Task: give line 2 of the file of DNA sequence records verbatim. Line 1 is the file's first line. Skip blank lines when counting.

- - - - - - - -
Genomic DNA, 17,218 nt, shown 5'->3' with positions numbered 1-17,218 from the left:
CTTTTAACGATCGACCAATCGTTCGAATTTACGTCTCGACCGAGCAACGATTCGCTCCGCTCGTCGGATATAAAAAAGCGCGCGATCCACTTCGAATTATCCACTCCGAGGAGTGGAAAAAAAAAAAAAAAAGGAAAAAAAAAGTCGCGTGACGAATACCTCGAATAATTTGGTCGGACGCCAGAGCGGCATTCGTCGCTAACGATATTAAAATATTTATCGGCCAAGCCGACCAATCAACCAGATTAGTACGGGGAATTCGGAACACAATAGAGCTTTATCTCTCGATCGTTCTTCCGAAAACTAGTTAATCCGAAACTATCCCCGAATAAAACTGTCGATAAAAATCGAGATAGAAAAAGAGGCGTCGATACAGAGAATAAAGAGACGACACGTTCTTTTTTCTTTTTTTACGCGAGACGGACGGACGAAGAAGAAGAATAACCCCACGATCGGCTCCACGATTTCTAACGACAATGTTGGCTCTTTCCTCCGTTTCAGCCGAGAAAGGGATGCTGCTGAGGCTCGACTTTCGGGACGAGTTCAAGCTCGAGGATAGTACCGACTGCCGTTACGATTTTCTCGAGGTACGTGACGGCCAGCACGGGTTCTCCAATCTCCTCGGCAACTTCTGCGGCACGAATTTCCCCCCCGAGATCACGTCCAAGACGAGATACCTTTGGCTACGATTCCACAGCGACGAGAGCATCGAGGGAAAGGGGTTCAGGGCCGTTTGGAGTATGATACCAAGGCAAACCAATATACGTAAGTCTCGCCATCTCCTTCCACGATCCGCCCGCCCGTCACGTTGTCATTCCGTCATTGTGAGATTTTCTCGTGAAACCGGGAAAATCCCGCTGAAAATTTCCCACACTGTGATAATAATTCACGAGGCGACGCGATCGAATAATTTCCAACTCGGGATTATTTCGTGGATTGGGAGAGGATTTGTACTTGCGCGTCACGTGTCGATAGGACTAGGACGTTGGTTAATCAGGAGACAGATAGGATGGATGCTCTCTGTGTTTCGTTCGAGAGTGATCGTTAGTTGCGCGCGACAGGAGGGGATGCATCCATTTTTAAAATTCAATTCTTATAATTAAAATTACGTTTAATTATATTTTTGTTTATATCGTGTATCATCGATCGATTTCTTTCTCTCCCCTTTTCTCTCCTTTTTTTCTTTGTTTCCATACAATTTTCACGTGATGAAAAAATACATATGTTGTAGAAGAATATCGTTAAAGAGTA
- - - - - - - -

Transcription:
CTTTTAACGATCGACCAATCGTTCGAATTTACGTCTCGACCGAGCAACGATTCGCTCCGCTCGTCGGATATAAAAAAGCGCGCGATCCACTTCGAATTATCCACTCCGAGGAGTGGAAAAAAAAAAAAAAAAGGAAAAAAAAAGTCGCGTGACGAATACCTCGAATAATTTGGTCGGACGCCAGAGCGGCATTCGTCGCTAACGATATTAAAATATTTATCGGCCAAGCCGACCAATCAACCAGATTAGTACGGGGAATTCGGAACACAATAGAGCTTTATCTCTCGATCGTTCTTCCGAAAACTAGTTAATCCGAAACTATCCCCGAATAAAACTGTCGATAAAAATCGAGATAGAAAAAGAGGCGTCGATACAGAGAATAAAGAGACGACACGTTCTTTTTTCTTTTTTTACGCGAGACGGACGGACGAAGAAGAAGAATAACCCCACGATCGGCTCCACGATTTCTAACGACAATGTTGGCTCTTTCCTCCGTTTCAGCCGAGAAAGGGATGCTGCTGAGGCTCGACTTTCGGGACGAGTTCAAGCTCGAGGATAGTACCGACTGCCGTTACGATTTTCTCGAGGTACGTGACGGCCAGCACGGGTTCTCCAATCTCCTCGGCAACTTCTGCGGCACGAATTTCCCCCCCGAGATCACGTCCAAGACGAGATACCTTTGGCTACGATTCCACAGCGACGAGAGCATCGAGGGAAAGGGGTTCAGGGCCGTTTGGAGTATGATACCAAGGCAAACCAATATACGTAAGTCTCGCCATCTCCTTCCACGATCCGCCCGCCCGTCACGTTGTCATTCCGTCATTGTGAGATTTTCTCGTGAAACCGGGAAAATCCCGCTGAAAATTTCCCACACTGTGATAATAATTCACGAGGCGACGCGATCGAATAATTTCCAACTCGGGATTATTTCGTGGATTGGGAGAGGATTTGTACTTGCGCGTCACGTGTCGATAGGACTAGGACGTTGGTTAATCAGGAGACAGATAGGATGGATGCTCTCTGTGTTTCGTTCGAGAGTGATCGTTAGTTGCGCGCGACAGGAGGGGATGCATCCATTTTTAAAATTCAATTCTTATAATTAAAATTACGTTTAATTATATTTTTGTTTATATCGTGTATCATCGATCGATTTCTTTCTCTCCCCTTTTCTCTCCTTTTTTTCTTTGTTTCCATACAATTTTCACGTGATGAAAAAATACATATGTTGTAGAAGAATATCGTTAAAGAGTA